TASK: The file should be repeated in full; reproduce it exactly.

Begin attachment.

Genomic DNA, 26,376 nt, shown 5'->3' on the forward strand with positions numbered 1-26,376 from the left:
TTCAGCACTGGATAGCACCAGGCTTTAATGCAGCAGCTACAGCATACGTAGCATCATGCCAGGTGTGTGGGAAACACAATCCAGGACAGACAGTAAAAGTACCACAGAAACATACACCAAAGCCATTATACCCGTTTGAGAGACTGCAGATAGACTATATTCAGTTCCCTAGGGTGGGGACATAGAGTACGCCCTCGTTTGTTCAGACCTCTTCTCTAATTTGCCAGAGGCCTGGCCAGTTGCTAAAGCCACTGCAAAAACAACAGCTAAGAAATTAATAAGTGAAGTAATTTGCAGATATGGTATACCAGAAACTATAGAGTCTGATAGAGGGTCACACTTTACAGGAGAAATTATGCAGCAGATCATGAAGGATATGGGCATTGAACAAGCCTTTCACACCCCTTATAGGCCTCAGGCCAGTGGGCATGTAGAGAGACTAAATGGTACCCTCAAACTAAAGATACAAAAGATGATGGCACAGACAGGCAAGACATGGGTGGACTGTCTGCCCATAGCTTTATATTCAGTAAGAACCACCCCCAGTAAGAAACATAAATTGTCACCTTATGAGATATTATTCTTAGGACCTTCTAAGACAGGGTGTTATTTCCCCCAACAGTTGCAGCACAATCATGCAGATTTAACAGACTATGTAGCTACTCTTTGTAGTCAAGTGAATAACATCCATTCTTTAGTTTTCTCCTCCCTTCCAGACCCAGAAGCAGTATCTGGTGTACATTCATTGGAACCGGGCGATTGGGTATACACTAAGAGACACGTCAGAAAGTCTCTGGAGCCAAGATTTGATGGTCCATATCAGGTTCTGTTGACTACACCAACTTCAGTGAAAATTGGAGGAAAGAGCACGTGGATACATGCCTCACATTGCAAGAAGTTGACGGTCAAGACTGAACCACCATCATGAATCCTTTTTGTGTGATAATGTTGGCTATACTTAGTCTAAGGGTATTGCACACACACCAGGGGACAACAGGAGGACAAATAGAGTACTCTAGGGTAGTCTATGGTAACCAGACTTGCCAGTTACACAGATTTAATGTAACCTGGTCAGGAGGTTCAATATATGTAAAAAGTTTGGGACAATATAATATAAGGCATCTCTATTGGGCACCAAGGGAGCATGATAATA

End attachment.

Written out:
Genomic DNA, 26,376 nt, shown 5'->3' on the forward strand with positions numbered 1-26,376 from the left:
TTCAGCACTGGATAGCACCAGGCTTTAATGCAGCAGCTACAGCATACGTAGCATCATGCCAGGTGTGTGGGAAACACAATCCAGGACAGACAGTAAAAGTACCACAGAAACATACACCAAAGCCATTATACCCGTTTGAGAGACTGCAGATAGACTATATTCAGTTCCCTAGGGTGGGGACATAGAGTACGCCCTCGTTTGTTCAGACCTCTTCTCTAATTTGCCAGAGGCCTGGCCAGTTGCTAAAGCCACTGCAAAAACAACAGCTAAGAAATTAATAAGTGAAGTAATTTGCAGATATGGTATACCAGAAACTATAGAGTCTGATAGAGGGTCACACTTTACAGGAGAAATTATGCAGCAGATCATGAAGGATATGGGCATTGAACAAGCCTTTCACACCCCTTATAGGCCTCAGGCCAGTGGGCATGTAGAGAGACTAAATGGTACCCTCAAACTAAAGATACAAAAGATGATGGCACAGACAGGCAAGACATGGGTGGACTGTCTGCCCATAGCTTTATATTCAGTAAGAACCACCCCCAGTAAGAAACATAAATTGTCACCTTATGAGATATTATTCTTAGGACCTTCTAAGACAGGGTGTTATTTCCCCCAACAGTTGCAGCACAATCATGCAGATTTAACAGACTATGTAGCTACTCTTTGTAGTCAAGTGAATAACATCCATTCTTTAGTTTTCTCCTCCCTTCCAGACCCAGAAGCAGTATCTGGTGTACATTCATTGGAACCGGGCGATTGGGTATACACTAAGAGACACGTCAGAAAGTCTCTGGAGCCAAGATTTGATGGTCCATATCAGGTTCTGTTGACTACACCAACTTCAGTGAAAATTGGAGGAAAGAGCACGTGGATACATGCCTCACATTGCAAGAAGTTGACGGTCAAGACTGAACCACCATCATGAATCCTTTTTGTGTGATAATGTTGGCTATACTTAGTCTAAGGGTATTGCACACACACCAGGGGACAACAGGAGGACAAATAGAGTACTCTAGGGTAGTCTATGGTAACCAGACTTGCCAGTTACACAGATTTAATGTAACCTGGTCAGGAGGTTCAATATATGTAAAAAGTTTGGGACAATATAATATAAGGCATCTCTATTGGGCACCAAGGGAGCATGATAATA